Ding dong. I cringed as the doorbell rang. Usually such a welcoming sound … guests arriving! But we feared being thrown out of the apartment here in China. On the streets. At least one good Western friend said he would take us in. Foreigners, stuck in Suzhou, suddenly without jobs along with the other teachers in our company, squatting in an apartment, and also without our passports. The company we worked for, U-Learn, screwed us over (including our bonuses) along with all the other teachers. I have never been in such a desperate situation in my entire life.
And only a week before we had been reassured our contracts would be renewed, that we would be given decent increases, and two days before we received the shocking email that our employer took in our passports to renew our visas. Clever move. One of the first things U-Learn did was ask for three thousand RMB upfront if we wanted our passports back. I phoned the branch manager and said I would call the police if they tried to hold onto our passports. The issue suddenly became a “misunderstanding” and we promptly got our passports back. Marion and I were upset as we know we taught well for the organisation and burnished their image in the schools where we taught. I know of how China can be a terrifying place for some people … but it had never happened to us.
And now we were squatting in a U-Learn apartment … trying to find new jobs and there are plenty out there. But decent pay? Reliable organisations? We were now very nervous as to who we should go with. And had precious little time. And my blood turned cold every time I heard the ding dong. We have moved to Kunshan, between Suzhou and Shanghai, to work for another organisation, a mixture of kindergarten teaching and adult training. Quite a mix. Not the best of pay but beggars can’t be choosers and we won’t see a decent salary till the middle of September as we only started right at the end of July, a month after U-Learn suddenly said they were not renewing contracts. They were also demanding fake bills for fictional damage done to the apartment they provided for us – including two thousand RMB to repair a bed – and will not pass on documentation needed for visa purposes. But an expert attorney friend of ours says the documentation is not ultimately necessary. Like the passports, they were hoping we did not know the law.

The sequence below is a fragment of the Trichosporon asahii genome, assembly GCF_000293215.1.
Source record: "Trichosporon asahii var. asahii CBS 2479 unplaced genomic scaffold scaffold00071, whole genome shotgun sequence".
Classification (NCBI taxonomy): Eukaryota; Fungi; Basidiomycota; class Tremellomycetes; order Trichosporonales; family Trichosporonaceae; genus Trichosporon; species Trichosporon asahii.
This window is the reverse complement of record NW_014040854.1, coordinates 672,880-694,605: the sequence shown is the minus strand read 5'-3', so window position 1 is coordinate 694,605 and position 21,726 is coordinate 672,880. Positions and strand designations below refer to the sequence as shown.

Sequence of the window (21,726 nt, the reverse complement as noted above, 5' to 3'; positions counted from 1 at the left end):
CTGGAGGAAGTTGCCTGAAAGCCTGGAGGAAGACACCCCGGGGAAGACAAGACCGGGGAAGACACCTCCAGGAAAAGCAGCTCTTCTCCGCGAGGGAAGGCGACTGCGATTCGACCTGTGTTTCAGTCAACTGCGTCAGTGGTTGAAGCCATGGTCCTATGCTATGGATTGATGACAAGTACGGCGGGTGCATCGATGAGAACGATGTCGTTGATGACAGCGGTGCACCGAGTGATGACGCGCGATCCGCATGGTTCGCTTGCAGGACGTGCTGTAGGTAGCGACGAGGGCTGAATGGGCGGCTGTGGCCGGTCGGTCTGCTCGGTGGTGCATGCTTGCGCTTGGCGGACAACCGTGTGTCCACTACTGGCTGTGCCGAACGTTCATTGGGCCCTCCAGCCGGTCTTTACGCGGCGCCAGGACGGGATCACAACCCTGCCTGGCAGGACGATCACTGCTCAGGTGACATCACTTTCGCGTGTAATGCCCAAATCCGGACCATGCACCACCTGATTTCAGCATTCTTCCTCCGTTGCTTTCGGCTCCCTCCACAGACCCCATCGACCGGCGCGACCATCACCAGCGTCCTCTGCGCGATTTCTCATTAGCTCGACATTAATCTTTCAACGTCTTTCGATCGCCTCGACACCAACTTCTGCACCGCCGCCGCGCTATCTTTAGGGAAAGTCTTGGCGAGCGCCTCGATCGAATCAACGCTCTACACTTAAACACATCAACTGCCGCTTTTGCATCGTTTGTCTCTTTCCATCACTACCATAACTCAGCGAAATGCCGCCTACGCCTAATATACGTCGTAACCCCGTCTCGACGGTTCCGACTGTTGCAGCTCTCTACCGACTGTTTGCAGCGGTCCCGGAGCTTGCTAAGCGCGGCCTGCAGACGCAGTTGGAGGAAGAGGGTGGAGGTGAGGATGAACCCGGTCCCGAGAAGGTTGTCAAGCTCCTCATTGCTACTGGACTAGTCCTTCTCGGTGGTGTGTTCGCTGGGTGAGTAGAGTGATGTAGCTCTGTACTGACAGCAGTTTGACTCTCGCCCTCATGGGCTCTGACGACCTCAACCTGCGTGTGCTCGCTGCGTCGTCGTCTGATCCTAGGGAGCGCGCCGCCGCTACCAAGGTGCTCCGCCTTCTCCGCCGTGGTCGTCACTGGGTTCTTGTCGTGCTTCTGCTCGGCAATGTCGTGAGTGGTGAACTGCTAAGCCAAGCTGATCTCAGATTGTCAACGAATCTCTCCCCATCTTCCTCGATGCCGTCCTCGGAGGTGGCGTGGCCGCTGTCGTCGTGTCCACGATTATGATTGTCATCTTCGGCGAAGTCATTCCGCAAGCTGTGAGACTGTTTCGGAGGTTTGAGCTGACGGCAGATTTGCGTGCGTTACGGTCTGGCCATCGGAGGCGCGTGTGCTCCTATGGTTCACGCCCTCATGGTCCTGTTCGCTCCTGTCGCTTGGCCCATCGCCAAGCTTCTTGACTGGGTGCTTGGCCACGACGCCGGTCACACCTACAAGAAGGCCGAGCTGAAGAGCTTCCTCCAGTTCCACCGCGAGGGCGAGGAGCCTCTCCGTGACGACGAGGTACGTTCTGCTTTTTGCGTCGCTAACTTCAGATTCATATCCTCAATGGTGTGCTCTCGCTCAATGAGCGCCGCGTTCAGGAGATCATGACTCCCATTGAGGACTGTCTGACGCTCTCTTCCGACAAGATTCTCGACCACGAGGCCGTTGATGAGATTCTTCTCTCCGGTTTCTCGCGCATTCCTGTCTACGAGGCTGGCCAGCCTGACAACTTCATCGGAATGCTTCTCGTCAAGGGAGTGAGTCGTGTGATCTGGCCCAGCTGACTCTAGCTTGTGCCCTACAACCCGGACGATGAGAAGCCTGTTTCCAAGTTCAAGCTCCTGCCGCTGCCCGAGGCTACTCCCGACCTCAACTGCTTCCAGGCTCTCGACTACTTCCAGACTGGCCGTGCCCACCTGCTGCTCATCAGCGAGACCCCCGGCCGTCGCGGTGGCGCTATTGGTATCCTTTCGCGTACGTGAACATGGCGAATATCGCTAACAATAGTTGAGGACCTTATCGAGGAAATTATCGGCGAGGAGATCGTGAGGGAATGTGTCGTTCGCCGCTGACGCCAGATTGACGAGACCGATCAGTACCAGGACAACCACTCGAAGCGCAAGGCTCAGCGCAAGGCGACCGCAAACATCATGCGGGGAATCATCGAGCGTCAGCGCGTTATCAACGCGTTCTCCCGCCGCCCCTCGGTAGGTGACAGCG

Why blog about this? Why wail woe is me? Partly to get it out of my system, partly because so many readers have been trying to contact me, wondering why I am not writing. When I am depressed and terrified like this, feeling to the acid core of my gut a sense of worthlessness and failure, I cannot write. We are countryless, have not been able to save much in our year back in China, as Suzhou does not pay like the big city Shanghai, and will never see the money again that we gave to the family to invest in a joint property in New Zealand. Right now Marion’s much stronger than me. I am like a whipped dog with my tail between my legs. She still finds things to chuckle about and time to play with a cat we have inherited. His name is Nangua, Chinese for Pumpkin because his fur colouring is almost that of a pumpkin. Yes, I get up every day to do my job, but currently I feel like a dead man walking. And self-pity I know is such a destructive emotion. But being honest about myself is always the first step out of this hell hole. And owning up to the responsibility of my own choices even though we had no clue what they were about to do to us and the other teachers.
Much as I admire and believe in teachings like The Power of Now, I have had black visions of annihilation, being deported to either South Africa or Ireland and being separated forever from my beloved Marion. On several occasions I think I came close to having a stroke, from the way my heart was pounding and my shortness of breath at 3am. And God, should I really be writing this publicly? I apologise for venting. I apologise for using or abusing my Thought Leader blog account for this tale of misery. But for what it’s worth I feel a little better, and realise that people who apologise a lot are struggling with an enormous sense of inadequacy. I very nearly did not publish this.